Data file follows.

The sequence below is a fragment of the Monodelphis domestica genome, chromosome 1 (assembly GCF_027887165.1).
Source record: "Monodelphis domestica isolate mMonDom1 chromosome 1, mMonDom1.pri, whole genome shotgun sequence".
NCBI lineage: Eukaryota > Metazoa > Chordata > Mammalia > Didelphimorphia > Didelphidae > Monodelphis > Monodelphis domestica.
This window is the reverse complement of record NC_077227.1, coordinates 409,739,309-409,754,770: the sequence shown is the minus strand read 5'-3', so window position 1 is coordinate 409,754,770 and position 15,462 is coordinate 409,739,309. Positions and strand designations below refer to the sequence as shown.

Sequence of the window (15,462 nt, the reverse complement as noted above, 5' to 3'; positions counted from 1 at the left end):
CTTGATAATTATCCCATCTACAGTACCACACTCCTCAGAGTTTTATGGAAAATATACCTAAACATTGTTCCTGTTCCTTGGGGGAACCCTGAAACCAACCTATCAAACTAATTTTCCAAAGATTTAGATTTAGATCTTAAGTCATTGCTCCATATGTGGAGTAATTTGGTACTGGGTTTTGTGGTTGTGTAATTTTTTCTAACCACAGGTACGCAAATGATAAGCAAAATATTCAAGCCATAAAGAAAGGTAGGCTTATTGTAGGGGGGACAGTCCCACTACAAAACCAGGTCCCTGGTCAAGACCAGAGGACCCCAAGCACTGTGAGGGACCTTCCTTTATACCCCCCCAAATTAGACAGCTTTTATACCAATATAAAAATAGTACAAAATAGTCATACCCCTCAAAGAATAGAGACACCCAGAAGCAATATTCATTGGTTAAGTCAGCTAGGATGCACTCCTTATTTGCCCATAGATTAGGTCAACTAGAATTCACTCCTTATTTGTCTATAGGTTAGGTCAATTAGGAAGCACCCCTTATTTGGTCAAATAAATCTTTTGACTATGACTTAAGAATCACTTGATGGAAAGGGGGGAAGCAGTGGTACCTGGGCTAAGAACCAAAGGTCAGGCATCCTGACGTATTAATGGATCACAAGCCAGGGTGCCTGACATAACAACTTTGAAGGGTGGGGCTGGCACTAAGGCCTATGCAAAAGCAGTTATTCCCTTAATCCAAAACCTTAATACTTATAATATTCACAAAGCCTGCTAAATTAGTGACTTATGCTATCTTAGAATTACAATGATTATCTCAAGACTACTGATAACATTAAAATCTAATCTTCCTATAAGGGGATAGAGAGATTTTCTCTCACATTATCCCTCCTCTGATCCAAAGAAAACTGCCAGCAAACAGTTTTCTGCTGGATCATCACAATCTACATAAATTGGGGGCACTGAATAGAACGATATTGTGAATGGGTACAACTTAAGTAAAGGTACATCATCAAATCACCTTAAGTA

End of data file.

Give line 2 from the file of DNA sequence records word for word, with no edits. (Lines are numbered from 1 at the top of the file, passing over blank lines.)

Source record: "Monodelphis domestica isolate mMonDom1 chromosome 1, mMonDom1.pri, whole genome shotgun sequence".